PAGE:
Summary. The focus of this tutorial is the identification and manipulation of consonant cues in natural speech. Humans are able to recognize naturally-spoken consonants with a remarkable accuracy despite the huge amount of existing signal variability. Understanding which cues humans use to decode these variable consonants is fundamental to any research involving natural speech. We will review the history of speech cue research, including the work at Haskins Labs using samples of synthetic speech, and corresponding testing of early perceptual cue hypotheses using naturally-spoken speech samples. This will be followed by a discussion of the development of modern speech cue concepts and current approaches to analysis. The HSR research group at UIUC has developed a psychoacoustic approach to identifying and determining the roles of consonant cues in naturally-spoken speech. We will show how data from three basic psychoacoustic experiments can be used to isolate the necessary and sufficient consonant cue region in natural, variable speech. This tutorial will provide an understanding of what acoustic components humans use to decode natural speech, and how these components can be modified to affect perception.
→ More details
T5 – Recent Advances in Large Vocabulary Continuous Speech Recognition
George Saon, email@example.com, IBM T. J. Watson Research Center, USA
Jen-Tzung Chien, firstname.lastname@example.org, National Chiao Tung University, Taiwan
Large vocabulary speech recognition has undergone deep changes in the past few years with the introduction of new paradigms such as discriminative transforms and deep neural networks. While there has been many tutorials on deep neural networks recently, we feel there was a lack of global overview on recent advances in the field. This tutorial will provide such an overview and nicely pairs with T2 on incremental speech processing.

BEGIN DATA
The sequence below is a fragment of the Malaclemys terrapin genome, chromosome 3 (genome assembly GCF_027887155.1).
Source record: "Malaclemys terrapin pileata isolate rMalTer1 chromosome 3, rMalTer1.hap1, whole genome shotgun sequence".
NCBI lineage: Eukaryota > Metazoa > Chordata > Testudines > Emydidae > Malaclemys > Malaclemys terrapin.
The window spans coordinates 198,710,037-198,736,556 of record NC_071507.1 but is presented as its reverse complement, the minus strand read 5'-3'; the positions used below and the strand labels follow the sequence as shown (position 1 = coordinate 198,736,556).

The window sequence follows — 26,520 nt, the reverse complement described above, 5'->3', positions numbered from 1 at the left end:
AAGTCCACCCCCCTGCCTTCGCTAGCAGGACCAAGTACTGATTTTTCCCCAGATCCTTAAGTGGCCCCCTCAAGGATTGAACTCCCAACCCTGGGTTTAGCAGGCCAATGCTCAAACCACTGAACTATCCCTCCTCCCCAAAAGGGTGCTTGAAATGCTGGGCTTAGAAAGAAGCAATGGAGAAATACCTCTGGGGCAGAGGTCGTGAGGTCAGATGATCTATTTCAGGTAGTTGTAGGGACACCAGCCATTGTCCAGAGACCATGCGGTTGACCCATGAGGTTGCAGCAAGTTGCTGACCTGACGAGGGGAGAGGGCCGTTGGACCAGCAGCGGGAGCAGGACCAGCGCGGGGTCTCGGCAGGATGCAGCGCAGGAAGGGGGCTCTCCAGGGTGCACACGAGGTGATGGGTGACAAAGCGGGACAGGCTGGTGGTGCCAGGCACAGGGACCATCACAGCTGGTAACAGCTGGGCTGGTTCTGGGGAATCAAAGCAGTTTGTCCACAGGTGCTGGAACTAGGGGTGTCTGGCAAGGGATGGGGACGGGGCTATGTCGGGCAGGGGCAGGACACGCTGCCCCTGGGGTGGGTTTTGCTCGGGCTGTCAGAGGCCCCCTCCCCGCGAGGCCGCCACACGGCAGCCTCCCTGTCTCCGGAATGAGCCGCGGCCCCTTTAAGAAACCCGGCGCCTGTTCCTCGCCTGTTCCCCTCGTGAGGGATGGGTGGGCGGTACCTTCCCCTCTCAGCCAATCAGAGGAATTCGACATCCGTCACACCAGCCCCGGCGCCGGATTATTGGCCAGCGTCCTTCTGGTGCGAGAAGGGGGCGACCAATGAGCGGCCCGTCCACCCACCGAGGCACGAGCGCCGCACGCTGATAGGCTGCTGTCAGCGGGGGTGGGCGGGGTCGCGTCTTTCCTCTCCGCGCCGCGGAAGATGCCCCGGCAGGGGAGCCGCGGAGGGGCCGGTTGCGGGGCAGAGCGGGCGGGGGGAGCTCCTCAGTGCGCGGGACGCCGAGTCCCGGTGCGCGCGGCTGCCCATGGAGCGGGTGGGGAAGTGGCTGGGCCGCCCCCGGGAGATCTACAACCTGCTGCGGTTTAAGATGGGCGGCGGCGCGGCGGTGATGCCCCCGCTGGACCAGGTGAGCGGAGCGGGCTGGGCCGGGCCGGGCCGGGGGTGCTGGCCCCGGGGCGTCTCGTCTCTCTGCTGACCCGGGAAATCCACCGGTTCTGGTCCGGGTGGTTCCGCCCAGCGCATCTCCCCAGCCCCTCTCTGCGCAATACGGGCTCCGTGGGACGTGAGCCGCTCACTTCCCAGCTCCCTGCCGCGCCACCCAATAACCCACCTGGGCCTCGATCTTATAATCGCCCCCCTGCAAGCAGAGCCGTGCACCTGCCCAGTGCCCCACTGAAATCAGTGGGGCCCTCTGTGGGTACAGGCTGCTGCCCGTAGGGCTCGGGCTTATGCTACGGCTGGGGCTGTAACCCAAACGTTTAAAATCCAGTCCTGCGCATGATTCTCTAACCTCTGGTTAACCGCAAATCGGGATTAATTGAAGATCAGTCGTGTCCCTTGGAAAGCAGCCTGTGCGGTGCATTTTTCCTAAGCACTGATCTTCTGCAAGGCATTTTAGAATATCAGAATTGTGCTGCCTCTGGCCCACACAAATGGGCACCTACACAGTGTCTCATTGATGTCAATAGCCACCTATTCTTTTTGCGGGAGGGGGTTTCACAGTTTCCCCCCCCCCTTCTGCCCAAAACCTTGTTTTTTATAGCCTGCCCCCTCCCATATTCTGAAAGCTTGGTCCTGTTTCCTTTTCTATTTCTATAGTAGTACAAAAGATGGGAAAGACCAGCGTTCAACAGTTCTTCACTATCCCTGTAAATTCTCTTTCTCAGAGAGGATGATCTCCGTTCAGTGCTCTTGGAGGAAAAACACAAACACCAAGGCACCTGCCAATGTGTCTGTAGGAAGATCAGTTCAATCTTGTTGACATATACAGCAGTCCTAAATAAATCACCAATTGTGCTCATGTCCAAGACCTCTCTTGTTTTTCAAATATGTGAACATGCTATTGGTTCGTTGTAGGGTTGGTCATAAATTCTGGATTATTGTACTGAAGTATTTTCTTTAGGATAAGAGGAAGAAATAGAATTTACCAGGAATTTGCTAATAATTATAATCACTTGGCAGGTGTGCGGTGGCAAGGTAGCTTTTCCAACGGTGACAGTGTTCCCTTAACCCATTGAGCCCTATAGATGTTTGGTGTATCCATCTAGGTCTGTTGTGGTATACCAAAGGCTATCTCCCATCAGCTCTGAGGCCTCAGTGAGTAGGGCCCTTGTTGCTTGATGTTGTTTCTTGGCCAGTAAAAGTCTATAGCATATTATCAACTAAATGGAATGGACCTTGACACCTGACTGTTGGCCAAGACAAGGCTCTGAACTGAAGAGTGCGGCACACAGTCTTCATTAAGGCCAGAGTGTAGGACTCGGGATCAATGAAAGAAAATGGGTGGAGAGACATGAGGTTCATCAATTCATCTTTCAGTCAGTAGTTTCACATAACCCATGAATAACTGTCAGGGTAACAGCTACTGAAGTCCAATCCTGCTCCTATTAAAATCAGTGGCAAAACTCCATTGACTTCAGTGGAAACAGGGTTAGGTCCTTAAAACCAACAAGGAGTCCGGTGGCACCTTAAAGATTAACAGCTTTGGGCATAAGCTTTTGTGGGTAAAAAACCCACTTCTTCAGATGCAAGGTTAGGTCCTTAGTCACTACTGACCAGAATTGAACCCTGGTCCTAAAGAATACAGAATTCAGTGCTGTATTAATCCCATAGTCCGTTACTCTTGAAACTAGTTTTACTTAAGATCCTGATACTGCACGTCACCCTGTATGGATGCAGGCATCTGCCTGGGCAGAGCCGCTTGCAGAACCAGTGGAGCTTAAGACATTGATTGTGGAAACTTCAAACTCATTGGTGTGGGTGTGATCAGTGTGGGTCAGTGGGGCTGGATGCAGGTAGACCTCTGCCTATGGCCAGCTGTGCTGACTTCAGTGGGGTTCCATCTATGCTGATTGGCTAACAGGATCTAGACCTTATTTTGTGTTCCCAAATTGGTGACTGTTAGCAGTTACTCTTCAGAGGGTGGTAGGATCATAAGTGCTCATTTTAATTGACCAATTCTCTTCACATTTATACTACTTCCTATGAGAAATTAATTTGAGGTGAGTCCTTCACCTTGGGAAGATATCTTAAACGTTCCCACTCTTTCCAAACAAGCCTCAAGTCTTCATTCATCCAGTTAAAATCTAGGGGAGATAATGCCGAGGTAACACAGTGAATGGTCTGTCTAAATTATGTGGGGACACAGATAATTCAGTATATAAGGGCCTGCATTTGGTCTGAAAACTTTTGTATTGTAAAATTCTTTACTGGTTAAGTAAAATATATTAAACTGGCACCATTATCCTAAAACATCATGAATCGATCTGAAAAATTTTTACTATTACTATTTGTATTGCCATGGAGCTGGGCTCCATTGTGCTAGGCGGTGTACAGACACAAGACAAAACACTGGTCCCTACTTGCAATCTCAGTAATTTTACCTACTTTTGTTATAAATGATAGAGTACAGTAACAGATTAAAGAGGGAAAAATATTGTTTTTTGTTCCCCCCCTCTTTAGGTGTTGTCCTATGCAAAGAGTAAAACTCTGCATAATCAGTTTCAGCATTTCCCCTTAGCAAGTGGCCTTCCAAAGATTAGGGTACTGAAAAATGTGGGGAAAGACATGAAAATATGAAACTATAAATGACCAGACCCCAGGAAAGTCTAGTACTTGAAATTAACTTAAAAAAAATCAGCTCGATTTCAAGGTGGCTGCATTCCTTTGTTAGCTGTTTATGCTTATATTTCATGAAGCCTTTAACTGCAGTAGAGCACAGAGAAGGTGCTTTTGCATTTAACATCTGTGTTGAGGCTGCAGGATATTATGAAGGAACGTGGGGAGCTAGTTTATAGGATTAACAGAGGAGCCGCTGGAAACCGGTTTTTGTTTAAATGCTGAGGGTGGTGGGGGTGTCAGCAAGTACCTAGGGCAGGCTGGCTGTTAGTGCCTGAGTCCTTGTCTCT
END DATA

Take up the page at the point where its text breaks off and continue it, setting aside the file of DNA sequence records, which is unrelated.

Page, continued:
Summary. In this tutorial, we will present some state-of-the-art techniques for large vocabulary continuous speech recognition (LVCSR). This tutorial will cover different components in LVCSR including front-end processing, acoustic modeling, language modeling and hypothesis search and system combination. In the front-end processing module, we will introduce popular feature extraction methods and transformations and discuss speaker-adaptive and discriminative features. In the acoustic modeling section, we will present feature-space and model-space discriminative training and speaker adaptation. A series of discriminative estimation methods will also be compared. Additionally, we will report some recent progress on the use of deep neural network acoustic models. In language modeling (LM), we will address Bayesian learning to deal with the issues of insufficient training data, large-span modeling and model regularization. High-performance LMs will be presented. In hypothesis search, we will present state-of-the-art search algorithms and system combination methods. Additionally, we will point out some new trends for LVCSR including structural state model, basis representation, model regularization and deep belief networks.